It was the first time when seers of Kinnar Akhada, led by its Mahamandaleshwar Acharya Lakshmi Narayan Tripathi, arrived with Juna Akhada saints for royal bath at Sangam on Tuesday. Discriminated against and humiliated for years, the transgender community seems to have finally found refuge in religion.
Although not recognised by the umbrella organisation of 13 recognised monastic orders of India —Akhil Bharatiya Akhada Parishad— the Kinnar Akhada of transgender ‘saints’ is fast becoming popular among the transgender community with many coming forward to join it.
Kinnar Akahada has become a rallying point for transgenders from all walks of life and even from across the world.
The mention of Kinnars in ancient religious texts as revered beings has given the transgender community a moral boost to fight for their religious rights which they believe have been denied to them by the saints and even the society for long.
The Akhil Bhartiya Akhada Parishad’s disapproval of formation of Kinnar Akahada has no impact on the latter’s office-bearers, who are now rooting for more facilities from the government during Kumbh and are ready to spearhead the religious role of Kinnars in society, which, till now, has only seen them as dancers and musicians.
“Lord Ram blessed the Kinnars on his return to Ayodhya for their devotion towards him. We were promised power in Kalyug. We have never been a part of the Akhada culture as it is for humans, while the ancient sacred texts describe us Demi-Gods. We are the true followers of ‘Sanatan Dharma’ and it is our right to get religious freedom just like others. No one has the right and the power to intrude into our religious freedom when the constitution does not discriminate us,” Tripathi said.
She further said the Kinnar Akhada is open to the transgender community from all walks of life. “The recent ruling of the Supreme Court removing section 377 now gives us protection and more rights in the society. Many members of the transgender community, who were living in fear or were shy, now have the courage to speak up for themselves and approach us,” Tripathi added.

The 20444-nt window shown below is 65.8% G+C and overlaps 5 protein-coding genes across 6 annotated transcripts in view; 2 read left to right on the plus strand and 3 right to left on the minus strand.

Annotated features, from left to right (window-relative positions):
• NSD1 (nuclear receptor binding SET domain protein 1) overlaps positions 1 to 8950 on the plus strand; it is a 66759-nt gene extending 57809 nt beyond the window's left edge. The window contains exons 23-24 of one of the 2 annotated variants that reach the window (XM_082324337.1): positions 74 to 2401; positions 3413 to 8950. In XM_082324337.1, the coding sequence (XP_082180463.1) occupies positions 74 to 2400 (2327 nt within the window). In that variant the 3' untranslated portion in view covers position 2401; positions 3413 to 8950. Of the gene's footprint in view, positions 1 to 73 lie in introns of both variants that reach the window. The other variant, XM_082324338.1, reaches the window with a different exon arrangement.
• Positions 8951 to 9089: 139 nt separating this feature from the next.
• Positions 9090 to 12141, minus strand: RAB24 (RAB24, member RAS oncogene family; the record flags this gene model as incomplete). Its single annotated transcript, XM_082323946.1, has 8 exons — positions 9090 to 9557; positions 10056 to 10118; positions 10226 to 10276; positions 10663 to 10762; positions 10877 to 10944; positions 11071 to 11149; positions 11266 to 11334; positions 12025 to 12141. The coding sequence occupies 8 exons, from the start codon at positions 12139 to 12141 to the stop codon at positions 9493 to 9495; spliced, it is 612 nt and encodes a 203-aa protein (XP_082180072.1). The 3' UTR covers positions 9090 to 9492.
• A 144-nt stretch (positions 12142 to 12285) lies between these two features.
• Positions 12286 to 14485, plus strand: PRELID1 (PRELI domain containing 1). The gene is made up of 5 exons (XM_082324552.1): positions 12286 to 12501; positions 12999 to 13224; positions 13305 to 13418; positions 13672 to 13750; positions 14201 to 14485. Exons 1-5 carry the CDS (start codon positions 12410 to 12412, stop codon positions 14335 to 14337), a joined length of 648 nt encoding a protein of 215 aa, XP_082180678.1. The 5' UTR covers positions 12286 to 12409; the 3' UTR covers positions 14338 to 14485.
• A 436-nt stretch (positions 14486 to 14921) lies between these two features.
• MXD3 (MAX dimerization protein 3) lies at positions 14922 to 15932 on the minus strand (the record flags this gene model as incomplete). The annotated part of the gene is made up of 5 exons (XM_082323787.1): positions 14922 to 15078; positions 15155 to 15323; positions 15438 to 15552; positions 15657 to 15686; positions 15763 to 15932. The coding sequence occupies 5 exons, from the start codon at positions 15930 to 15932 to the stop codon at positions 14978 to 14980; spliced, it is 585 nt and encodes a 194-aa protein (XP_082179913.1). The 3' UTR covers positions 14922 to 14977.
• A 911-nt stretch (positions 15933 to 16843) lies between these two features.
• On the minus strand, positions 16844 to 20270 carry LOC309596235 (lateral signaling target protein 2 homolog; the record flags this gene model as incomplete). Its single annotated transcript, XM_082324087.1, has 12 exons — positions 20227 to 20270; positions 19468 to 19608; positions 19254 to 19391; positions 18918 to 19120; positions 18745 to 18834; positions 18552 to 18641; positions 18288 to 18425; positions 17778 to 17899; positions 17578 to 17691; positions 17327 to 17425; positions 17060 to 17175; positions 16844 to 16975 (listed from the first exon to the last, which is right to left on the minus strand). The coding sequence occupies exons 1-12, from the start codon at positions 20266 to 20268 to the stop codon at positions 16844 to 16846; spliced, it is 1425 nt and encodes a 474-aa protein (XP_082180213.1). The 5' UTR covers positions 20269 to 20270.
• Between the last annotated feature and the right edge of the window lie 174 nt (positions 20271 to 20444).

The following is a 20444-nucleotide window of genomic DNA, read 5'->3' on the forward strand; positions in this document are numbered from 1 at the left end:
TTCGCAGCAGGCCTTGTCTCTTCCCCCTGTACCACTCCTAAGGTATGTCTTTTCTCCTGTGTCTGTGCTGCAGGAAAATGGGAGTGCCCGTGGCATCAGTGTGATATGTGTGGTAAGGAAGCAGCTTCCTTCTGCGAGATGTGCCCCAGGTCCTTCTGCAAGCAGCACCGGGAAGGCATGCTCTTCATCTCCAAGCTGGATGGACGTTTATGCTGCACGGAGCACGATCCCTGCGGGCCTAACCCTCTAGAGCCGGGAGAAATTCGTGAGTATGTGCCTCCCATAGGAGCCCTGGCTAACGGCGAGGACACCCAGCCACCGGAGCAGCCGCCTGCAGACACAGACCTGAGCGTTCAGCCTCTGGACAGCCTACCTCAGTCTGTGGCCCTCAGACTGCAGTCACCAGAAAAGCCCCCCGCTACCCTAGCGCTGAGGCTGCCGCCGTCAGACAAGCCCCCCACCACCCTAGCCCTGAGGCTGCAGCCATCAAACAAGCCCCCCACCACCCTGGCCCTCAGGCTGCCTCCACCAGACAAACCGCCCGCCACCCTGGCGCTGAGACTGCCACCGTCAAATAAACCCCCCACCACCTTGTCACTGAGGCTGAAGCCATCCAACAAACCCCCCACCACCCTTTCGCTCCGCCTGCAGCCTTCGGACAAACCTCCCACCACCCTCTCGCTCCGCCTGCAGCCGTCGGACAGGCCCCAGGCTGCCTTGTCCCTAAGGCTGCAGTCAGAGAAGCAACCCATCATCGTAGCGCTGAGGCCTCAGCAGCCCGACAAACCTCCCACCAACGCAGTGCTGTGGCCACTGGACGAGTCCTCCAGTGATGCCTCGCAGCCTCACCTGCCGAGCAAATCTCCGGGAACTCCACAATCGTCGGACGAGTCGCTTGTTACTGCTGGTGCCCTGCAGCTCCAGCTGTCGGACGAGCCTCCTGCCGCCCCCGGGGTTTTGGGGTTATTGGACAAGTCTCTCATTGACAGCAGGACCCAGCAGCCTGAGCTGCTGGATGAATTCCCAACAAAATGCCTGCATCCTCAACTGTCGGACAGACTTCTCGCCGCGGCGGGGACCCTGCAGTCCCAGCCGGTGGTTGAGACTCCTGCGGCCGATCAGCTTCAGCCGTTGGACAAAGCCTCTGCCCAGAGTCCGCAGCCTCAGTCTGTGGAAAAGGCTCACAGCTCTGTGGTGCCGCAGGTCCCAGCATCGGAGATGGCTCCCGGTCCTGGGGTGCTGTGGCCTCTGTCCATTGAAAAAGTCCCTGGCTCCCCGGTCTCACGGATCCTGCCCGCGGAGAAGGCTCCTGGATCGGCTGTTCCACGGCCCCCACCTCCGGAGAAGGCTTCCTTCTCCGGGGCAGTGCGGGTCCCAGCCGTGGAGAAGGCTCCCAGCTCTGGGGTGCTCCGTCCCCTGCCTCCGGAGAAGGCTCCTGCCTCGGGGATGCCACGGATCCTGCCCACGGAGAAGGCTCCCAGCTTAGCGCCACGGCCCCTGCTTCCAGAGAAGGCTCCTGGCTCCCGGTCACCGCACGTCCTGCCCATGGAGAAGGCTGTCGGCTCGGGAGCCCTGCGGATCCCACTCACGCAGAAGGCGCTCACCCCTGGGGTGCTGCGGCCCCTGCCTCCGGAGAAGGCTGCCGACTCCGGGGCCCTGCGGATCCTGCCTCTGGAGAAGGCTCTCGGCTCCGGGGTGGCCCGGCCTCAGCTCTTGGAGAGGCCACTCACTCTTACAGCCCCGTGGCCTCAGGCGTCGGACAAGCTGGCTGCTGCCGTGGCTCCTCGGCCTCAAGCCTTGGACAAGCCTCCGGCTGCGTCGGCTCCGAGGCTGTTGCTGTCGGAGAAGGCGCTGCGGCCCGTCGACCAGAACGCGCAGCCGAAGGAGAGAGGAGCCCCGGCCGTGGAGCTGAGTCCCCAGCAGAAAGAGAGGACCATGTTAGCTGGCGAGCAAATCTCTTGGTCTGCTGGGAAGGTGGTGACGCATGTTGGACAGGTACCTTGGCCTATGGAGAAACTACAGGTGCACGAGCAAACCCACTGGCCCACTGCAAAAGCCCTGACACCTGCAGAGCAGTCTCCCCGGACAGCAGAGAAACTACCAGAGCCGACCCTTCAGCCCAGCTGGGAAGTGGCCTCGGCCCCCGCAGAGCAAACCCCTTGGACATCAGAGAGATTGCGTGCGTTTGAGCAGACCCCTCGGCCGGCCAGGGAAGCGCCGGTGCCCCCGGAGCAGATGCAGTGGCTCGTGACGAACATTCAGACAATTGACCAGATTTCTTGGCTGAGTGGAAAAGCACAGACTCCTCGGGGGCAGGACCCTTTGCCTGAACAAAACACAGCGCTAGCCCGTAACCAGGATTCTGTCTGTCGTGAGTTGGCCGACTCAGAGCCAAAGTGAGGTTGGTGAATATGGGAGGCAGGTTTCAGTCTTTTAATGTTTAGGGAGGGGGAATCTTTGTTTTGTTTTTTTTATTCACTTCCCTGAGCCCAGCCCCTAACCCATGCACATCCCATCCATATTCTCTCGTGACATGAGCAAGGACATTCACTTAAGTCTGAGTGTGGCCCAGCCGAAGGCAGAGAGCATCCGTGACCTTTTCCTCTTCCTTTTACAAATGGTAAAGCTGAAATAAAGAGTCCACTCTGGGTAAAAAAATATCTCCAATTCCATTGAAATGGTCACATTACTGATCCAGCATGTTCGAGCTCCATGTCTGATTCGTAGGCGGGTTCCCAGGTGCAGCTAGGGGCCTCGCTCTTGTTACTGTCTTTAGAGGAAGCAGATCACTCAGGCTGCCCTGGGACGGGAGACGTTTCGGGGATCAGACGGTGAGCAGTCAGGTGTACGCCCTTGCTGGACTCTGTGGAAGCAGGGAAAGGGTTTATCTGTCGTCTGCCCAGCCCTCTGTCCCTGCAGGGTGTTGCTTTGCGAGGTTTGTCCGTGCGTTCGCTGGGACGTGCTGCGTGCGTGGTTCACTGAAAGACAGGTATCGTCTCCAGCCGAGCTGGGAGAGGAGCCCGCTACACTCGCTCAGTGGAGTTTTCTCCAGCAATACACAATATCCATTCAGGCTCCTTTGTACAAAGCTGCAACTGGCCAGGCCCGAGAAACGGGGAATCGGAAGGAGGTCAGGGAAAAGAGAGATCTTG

“Although our strength has been increasing, we do not believe in number games. Money, status and class are no bar for a transgender person to join the Kinnar Akhada. However, we carry out background verification of the person joining the Akhada to stay away from any controversy,” Tripathi said.
The Kinnar Akhada came into being in 2015 and gained prominence during Simhastha Kumbh in Ujjain. At least 22 senior transgenders representing regions elected Kamla Bua as the head of the Akhada. Kamla Bua has been the mayor of Sagar. “Office-bearers of the Akhada, who are over 65, have been categorised under Mandaleshwar, Peetahdishwar and Mahants. While many from the transgender community joined us during Sinhasth Kumbh at Ujjain, over 200 transgender are expected to be inducted into the Akhada during Kumbh-2019 at Prayagraj,” said Kinnar Akhada in-charge Pavitra Mai.
Mahi, from Mumbai, who has been running an NGO for the last 15 years, joined the Akhada during Simhastha. Mahi has been working for transgender rights, health and other sectors before she decided to turn to religion.
“This is the first time in history that Kinnars have came forward for their religious rights denied to them by society and so called saints and seers who have divided Hindus. Kinnars have no caste and we will protect the Sanatan Dharma as we have the divine power to bless,” Mahi said. “Transgender of all social classes from the ones moving on bicycles to luxury cars, have found refuge in Kinnar Akhada. Our role as dancers during auspicious occasions will now change and we will play a bigger role as saints,” says Shree Laxmi Gauri who joined the Akhada. “The popularity of Kinnar Akahada can be gauged from the fact that its office-bearers and members are from all parts of the country ,” Pavitra Mai said.